The world's greatest golf champion, Jack Nicklaus, headlined the 3rd Western Golf Association's Green Coat Gala on November 6 at the Peninsula Chicago. The winner of 18 major championships, two Western Open titles and the Western Amateur Championship, Nicklaus charmed the black-tie crowd of more than 400 fans with an intimate, all-encompassing interview of his life with host Andy North (himself a two-time U.S. Open winner).
The evening began in a penthouse suite on the 18th floor with a private reception. Huge terraces showcased sweeping views of the city but the crowd kept their eyes glued to the door waiting for the star of the night to arrive. You knew instantly the moment Nicklaus entered the suite as the strobe lights from dozens of cameras lit up the room. He graciously posed for photos as guests jockeyed for attention.
Another reception followed where a silent auction was displayed. The one of kind items included a vintage Walker Cup photo of the 1st team from 1922 with Chick Evans, Bobby Jones and Francis Ouimet; a Patrick Kane signed hockey puck; a Ryder Cup framed pin flag signed by European Cup Captain Jose Maria Olazbal and US captain Davis Love III; a football signed by Mike Ditka with Bears vs. Cowboys suite tickets; a Blackhawk's jersey signed by the 2012 European Ryder Cup Team and golf packages to Prairie Dunes Country Club and Quail Lodge & Golf Club.
NBC 5's Peggy Kusinski welcomed guests to dinner in the Grand Ballroom where dramatic floral arrangements by Kehoe Designs graced every table. Noted philanthropists Sharyl and Mike Mackey co-chaired this sold-out event for the third year that benefitted the Evans Scholars Foundation. To date, the Foundation has awarded tuition scholarships and full housing to more than 10,000 caddies from across the nation to top universities. Mark Abtahi, a current University of Illinois Evans Scholar, delivered a speech describing how this program has changed his life.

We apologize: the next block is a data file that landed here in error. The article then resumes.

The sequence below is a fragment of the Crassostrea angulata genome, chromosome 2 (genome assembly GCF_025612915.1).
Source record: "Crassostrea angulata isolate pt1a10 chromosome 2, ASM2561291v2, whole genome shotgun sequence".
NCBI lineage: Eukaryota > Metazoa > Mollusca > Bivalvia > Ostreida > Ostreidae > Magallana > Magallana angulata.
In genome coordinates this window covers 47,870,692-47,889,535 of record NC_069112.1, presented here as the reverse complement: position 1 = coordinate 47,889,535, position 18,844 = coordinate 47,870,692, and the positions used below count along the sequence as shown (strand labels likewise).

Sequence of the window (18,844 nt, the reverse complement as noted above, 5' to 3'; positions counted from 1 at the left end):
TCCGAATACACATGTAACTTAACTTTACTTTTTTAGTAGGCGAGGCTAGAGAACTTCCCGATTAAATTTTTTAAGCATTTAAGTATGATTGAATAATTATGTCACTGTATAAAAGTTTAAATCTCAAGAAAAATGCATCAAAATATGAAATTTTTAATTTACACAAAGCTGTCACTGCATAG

During the "Golden Bear's" interview, North talked about how Nicklaus had established tournaments in his home town of Arlington, Ohio, designed 380 courses in 36 countries; played an integral role in getting golf back into the Olympics and was the President's Cup caption four times. North had all of the Evans Scholars in the room stand saying, "Let's keep this thing going for another 83 years."
When North asked Nicklaus how he stayed so competitive he replied, "I always looked at myself as trying to climb a mountain and I never felt like I did. I think this dissatisfaction drove me." He also mentioned his wife Barbara's comment, "There's no excuse for not being properly prepared." In describing Evans Scholars he said, "A big part of coming to the Western Open was knowing you would have an Evans Scholar caddy, someone you knew you would develop a lasting relationship with."
When asked who he admired the most in the game, Nicklaus replied, "I have more respect for Lee Trevino, the way he turned his life around, more than anybody I know."
A line of golf balls, bearing Nicklaus' name will be launched with part of the proceeds going back to his children's charities, Nicklaus Children's Healthcare Foundations.
WGA president and CEO John Kaczkowski honored Nicklaus with an induction into the WGA Caddy Hall of Fame. "Jack remains golf's greatest champion, and his three Western Golf Association tournament titles make him an integral part of the WGA's history." The crowd gave him a standing ovation.
A member of the World Golf Hall of Fame, Nicklaus won the 1967 and 1968 Western Opens, and holds the record for most victories in professional golf's major championships, at 18. He has won 6 Masters titles, five PGA Championships, four U.S. Opens and three British Opens. He also won the 1961 Western Amateur.
The event raised more than $900,000 for the Evans Scholars Foundation. (For more info, visit www.wgaesf.org)
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